“I accepted this scholarship primarily because it enabled me to study Psychology, which I couldn't have done in a private university if I wasn't a scholar. Even with my excellent SPM results, I couldn't have pursued Psychology in a public university. So when I came to KLASS, Psychology and Sociology were my first pick.”

The foundation laid during Andrea's time at The Alice Smith School played a pivotal role in her tertiary education and career journey. Critical thinking skills acquired through compulsory subjects challenged her perspectives and proved invaluable in her Psychology studies. Humility, another quality developed during her international school experience, allowed Andrea to connect with diverse individuals and see challenges as opportunities for solutions. This skill set greatly contributed to her success as an entrepreneur.

After completing her A-Levels, Andrea pursued Psychology at HELP University, where her scholarship from Alice Smith gave her an edge in her tertiary education scholarship application. More importantly, she believes she was able to adapt seamlessly to higher education thanks to her time at The Alice Smith School.

“At HELP University, the culture was somewhat similar and having had that experience and habit of speaking up, sharing knowledge and challenging others made me stand out among my peers,” she said. 

Today, Andrea is a co-founder of several organisations and she credits her international school experience as part of her entrepreneurial journey. The ability to communicate effectively with people from different backgrounds, challenge others and remain humble has been instrumental in her ventures.

She shared, “I've turned my passion projects into multiple businesses that blend my creative expression with solving problems faced by end users. Whether it's jewellery or other products, I continuously enhance and innovate their functionality, aesthetics, and user experience. In entrepreneurship, the commitment to ongoing improvement and smarter problem-solving, regardless of scale, is essential.”

Today, Andrea leads a team of extraordinary changemakers through her role as a co-founder of MAD For Good.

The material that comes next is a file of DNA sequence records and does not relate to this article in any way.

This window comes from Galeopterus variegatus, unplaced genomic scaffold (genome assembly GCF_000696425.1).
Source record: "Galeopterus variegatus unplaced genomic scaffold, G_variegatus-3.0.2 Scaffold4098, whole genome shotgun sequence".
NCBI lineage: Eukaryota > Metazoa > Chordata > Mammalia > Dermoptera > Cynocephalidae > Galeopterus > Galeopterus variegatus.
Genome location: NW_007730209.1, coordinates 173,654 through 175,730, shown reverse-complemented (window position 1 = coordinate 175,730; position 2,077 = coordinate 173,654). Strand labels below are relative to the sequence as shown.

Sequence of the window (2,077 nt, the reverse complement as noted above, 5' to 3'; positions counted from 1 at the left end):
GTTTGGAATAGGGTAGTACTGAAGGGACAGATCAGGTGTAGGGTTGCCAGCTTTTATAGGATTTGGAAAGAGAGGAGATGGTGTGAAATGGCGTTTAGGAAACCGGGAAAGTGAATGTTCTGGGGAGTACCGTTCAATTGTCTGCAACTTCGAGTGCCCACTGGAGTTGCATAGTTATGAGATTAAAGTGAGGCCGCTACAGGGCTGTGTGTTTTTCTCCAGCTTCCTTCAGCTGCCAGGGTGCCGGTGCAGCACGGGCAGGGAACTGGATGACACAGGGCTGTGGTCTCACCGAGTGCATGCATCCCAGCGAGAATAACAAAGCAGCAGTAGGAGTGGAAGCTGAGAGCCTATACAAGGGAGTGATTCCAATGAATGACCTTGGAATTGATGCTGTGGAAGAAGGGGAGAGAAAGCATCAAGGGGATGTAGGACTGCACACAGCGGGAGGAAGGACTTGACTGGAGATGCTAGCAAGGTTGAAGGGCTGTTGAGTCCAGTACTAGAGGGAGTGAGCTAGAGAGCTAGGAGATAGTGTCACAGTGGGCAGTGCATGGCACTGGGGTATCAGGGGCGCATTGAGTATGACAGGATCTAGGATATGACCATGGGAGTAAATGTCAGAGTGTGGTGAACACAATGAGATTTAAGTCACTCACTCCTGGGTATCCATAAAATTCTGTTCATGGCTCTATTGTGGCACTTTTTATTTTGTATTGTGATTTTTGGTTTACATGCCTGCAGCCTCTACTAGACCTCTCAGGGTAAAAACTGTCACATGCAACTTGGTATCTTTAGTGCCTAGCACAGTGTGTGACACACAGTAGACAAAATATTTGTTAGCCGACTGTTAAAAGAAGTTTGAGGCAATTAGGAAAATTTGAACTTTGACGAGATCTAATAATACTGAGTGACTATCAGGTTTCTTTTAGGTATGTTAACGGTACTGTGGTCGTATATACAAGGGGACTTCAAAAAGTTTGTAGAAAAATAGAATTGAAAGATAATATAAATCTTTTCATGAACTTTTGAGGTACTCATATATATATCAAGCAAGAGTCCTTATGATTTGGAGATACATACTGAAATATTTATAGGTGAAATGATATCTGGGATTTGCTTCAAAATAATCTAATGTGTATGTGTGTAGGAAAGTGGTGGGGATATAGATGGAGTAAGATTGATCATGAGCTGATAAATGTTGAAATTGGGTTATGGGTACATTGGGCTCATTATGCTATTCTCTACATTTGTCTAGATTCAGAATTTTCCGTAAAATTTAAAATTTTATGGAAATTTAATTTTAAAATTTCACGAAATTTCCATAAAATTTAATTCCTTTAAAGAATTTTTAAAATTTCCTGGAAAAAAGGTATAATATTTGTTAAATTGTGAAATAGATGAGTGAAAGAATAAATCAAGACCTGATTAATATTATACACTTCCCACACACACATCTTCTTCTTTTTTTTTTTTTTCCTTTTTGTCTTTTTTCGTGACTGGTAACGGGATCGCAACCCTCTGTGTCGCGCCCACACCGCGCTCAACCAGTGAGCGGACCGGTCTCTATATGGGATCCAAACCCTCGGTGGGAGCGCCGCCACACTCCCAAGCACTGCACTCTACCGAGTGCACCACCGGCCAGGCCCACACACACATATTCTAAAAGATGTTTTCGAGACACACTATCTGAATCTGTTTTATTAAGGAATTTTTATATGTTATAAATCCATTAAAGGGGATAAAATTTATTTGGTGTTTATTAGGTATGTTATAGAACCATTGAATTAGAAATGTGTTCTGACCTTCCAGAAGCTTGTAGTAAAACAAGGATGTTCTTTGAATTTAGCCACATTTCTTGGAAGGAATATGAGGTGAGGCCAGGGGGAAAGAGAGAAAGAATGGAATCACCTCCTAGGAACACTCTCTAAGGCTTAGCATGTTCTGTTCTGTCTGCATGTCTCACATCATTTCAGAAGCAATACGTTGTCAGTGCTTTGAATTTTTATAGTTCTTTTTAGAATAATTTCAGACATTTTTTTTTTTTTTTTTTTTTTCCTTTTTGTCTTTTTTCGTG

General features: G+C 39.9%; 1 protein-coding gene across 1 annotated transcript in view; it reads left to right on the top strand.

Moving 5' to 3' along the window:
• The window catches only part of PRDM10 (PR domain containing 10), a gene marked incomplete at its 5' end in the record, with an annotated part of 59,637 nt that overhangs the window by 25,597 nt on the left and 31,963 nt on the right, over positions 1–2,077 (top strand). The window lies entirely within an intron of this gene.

Her experience at KLASS also plays a crucial role in her work with MAD For Good — a social enterprise-in-the-making that connects resources for impact stakeholders to drive deep exponential impact through tech and community building. 

The grooming and training she received are the ideal foundations she needed to begin overcoming any obstacle. More importantly, Andrea understands that she can make a difference in people's lives by putting them first and approaching every moment with a sense of purpose. It's something Roger Schultz — then Head of KLASS — hoped she never stopped doing. 

Reflecting on her journey, Andrea offers some advice for parents whose children are transitioning from public school to an international school:

  1. Allow them to grow into their own people: Avoid trying to influence every decision they make. Instead, ask questions to help them think for themselves and take responsibility for their choices.

  1. Build strong relationships with other parents and teachers: The school community can provide insights into your child's experiences and help you navigate the challenges of the transition.

  1. Dream bigger for your children: Encourage them to explore new opportunities and share your support for their dreams rather than imposing your own expectations on them.

If you'd like to learn more about Andrea’s journey or connect with her, please feel free to reach out to her on LinkedIn. She is open to coaching, mentoring and connecting with the next generation of leaders.